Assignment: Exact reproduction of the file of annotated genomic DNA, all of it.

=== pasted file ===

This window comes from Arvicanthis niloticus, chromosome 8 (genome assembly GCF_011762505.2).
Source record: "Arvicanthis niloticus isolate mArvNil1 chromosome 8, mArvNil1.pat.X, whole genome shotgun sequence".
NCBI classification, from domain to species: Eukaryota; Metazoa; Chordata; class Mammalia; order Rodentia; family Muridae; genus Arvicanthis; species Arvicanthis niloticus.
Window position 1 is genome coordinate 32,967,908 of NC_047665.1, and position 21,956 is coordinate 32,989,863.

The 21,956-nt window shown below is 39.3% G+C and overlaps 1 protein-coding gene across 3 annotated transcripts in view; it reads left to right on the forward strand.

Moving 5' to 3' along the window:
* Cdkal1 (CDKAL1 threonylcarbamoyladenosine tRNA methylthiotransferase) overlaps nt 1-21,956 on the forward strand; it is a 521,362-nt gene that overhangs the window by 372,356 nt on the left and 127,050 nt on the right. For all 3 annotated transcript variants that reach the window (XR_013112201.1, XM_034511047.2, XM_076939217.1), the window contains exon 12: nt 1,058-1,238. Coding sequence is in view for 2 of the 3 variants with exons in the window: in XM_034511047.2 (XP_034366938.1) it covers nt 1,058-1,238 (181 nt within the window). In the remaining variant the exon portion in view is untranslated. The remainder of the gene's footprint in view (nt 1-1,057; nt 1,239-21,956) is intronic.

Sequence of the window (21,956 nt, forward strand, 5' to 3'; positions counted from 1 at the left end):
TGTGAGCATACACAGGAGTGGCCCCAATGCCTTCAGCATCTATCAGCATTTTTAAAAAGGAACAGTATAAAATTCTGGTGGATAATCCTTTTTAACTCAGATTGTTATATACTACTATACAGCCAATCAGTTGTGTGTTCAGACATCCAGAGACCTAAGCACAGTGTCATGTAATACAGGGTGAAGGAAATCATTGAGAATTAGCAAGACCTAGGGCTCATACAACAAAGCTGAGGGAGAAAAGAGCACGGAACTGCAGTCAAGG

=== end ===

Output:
This window comes from Arvicanthis niloticus, chromosome 8 (genome assembly GCF_011762505.2).
Source record: "Arvicanthis niloticus isolate mArvNil1 chromosome 8, mArvNil1.pat.X, whole genome shotgun sequence".
NCBI classification, from domain to species: Eukaryota; Metazoa; Chordata; class Mammalia; order Rodentia; family Muridae; genus Arvicanthis; species Arvicanthis niloticus.
Window position 1 is genome coordinate 32,967,908 of NC_047665.1, and position 21,956 is coordinate 32,989,863.

The 21,956-nt window shown below is 39.3% G+C and overlaps 1 protein-coding gene across 3 annotated transcripts in view; it reads left to right on the forward strand.

Moving 5' to 3' along the window:
* Cdkal1 (CDKAL1 threonylcarbamoyladenosine tRNA methylthiotransferase) overlaps nt 1-21,956 on the forward strand; it is a 521,362-nt gene that overhangs the window by 372,356 nt on the left and 127,050 nt on the right. For all 3 annotated transcript variants that reach the window (XR_013112201.1, XM_034511047.2, XM_076939217.1), the window contains exon 12: nt 1,058-1,238. Coding sequence is in view for 2 of the 3 variants with exons in the window: in XM_034511047.2 (XP_034366938.1) it covers nt 1,058-1,238 (181 nt within the window). In the remaining variant the exon portion in view is untranslated. The remainder of the gene's footprint in view (nt 1-1,057; nt 1,239-21,956) is intronic.

Sequence of the window (21,956 nt, forward strand, 5' to 3'; positions counted from 1 at the left end):
TGTGAGCATACACAGGAGTGGCCCCAATGCCTTCAGCATCTATCAGCATTTTTAAAAAGGAACAGTATAAAATTCTGGTGGATAATCCTTTTTAACTCAGATTGTTATATACTACTATACAGCCAATCAGTTGTGTGTTCAGACATCCAGAGACCTAAGCACAGTGTCATGTAATACAGGGTGAAGGAAATCATTGAGAATTAGCAAGACCTAGGGCTCATACAACAAAGCTGAGGGAGAAAAGAGCACGGAACTGCAGTCAAGG